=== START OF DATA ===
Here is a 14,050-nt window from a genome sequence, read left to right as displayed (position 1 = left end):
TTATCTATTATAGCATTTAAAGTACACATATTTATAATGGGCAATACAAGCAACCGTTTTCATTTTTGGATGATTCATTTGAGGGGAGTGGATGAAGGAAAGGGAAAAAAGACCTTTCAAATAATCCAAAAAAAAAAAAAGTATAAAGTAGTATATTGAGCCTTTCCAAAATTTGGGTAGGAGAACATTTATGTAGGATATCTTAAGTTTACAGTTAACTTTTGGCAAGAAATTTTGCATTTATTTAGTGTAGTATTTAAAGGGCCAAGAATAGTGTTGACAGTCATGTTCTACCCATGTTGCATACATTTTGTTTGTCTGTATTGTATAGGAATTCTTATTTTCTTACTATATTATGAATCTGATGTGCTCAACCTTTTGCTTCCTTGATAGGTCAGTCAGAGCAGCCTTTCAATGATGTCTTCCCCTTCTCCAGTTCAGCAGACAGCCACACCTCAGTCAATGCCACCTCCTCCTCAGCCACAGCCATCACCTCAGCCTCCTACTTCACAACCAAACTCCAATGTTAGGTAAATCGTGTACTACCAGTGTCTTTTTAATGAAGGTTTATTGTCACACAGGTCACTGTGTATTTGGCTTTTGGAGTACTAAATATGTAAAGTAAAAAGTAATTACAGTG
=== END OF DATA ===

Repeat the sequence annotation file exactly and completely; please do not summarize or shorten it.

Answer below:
Here is a 14,050-nt window from a genome sequence, read left to right as displayed (position 1 = left end):
TTATCTATTATAGCATTTAAAGTACACATATTTATAATGGGCAATACAAGCAACCGTTTTCATTTTTGGATGATTCATTTGAGGGGAGTGGATGAAGGAAAGGGAAAAAAGACCTTTCAAATAATCCAAAAAAAAAAAAAGTATAAAGTAGTATATTGAGCCTTTCCAAAATTTGGGTAGGAGAACATTTATGTAGGATATCTTAAGTTTACAGTTAACTTTTGGCAAGAAATTTTGCATTTATTTAGTGTAGTATTTAAAGGGCCAAGAATAGTGTTGACAGTCATGTTCTACCCATGTTGCATACATTTTGTTTGTCTGTATTGTATAGGAATTCTTATTTTCTTACTATATTATGAATCTGATGTGCTCAACCTTTTGCTTCCTTGATAGGTCAGTCAGAGCAGCCTTTCAATGATGTCTTCCCCTTCTCCAGTTCAGCAGACAGCCACACCTCAGTCAATGCCACCTCCTCCTCAGCCACAGCCATCACCTCAGCCTCCTACTTCACAACCAAACTCCAATGTTAGGTAAATCGTGTACTACCAGTGTCTTTTTAATGAAGGTTTATTGTCACACAGGTCACTGTGTATTTGGCTTTTGGAGTACTAAATATGTAAAGTAAAAAGTAATTACAGTG